it became more specialized for an aquatic life, developing denser ribs and limb bones
to help weigh it down as it began foraging in deeper waters. It also grew in size, eventually becoming
as big as a modern sea lion. Still, Thalassocnus probably wasn’t a great
swimmer. Instead of having, say, flippers, it used
its big claws to pull itself along the ocean floor against the force of the crashing waves. And this, too, was an important adaptation,
because those waves were dangerous: Several fossils of Thalassocnus have been found with
broken and re-healed leg bones, signs of trauma from being swept away and bashed up against
the rocks. But sloths’ massive claws allowed them to
thrive in other habitats, too. In Brazil and Argentina, massive burrows reaching
up to almost 80 meters long have been found in Pliocene and Pleistocene rocks. That’s right – rocks, not just dirt. Some of these burrows are so big that they’re
practically caves, and giant ground sloths were the only things around that could dig
a hole that big. We don’t know for sure which species managed
to engineer these amazing burrows, but it was probably something like Lestodon Weighing as much as a small elephant and standing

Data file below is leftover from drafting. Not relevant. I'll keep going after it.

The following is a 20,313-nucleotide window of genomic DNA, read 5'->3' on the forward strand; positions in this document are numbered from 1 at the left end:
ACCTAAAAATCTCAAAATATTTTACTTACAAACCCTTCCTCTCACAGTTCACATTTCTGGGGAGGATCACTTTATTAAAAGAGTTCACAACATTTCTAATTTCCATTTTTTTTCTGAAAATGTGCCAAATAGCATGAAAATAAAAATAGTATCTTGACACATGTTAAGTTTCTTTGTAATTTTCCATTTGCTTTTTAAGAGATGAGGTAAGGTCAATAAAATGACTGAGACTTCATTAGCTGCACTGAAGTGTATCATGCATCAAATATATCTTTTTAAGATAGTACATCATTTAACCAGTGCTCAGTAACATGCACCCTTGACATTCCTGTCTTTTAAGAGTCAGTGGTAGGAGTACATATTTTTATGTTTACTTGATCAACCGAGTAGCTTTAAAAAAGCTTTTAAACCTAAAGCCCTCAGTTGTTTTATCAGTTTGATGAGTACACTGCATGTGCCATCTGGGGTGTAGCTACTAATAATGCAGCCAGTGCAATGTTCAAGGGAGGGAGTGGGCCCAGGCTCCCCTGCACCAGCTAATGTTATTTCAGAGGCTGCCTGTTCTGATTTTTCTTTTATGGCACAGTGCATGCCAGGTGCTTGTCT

almost 2 meters tall on all fours, Lestodon was certainly big enough to dig even the biggest
of these burrows. OK, but: How? Well, even though these sloths were big and
slow, they probably didn’t have to work too hard to dig. These caves are actually found in rock with
lots of fissures and faults, so Lestodon and other sloths likely pulled loose rocks out
of the wall, instead of, like, furiously digging. And once they were done, they had managed
to make a useful refuge for themselves. In addition to providing a safe place to live,
the stable climate of the caves probably helped keep the sloths’ body temperatures steady,
a big plus when you’re, ya know, metabolically-challenged. But, other sloths lived in caves that they
didn’t have to dig for themselves. Take the wee Peruvian sloth with the awesome
name of Diabolotherium, or “devil beast,” from the Late Pleistocene. Unlike other ground sloths, Diabolotherium
had a much greater range of motion in its elbows and forearms, making it an excellent
climber – of rocks. Its fossils are found almost exclusively in
caves, including ones 300 meters up a cliff face. And while Diabolotherium was climbing cliffs,
there were also other sloths doing what we know them best for: Living in trees. As early as the Miocene Epoch, semi-arboreal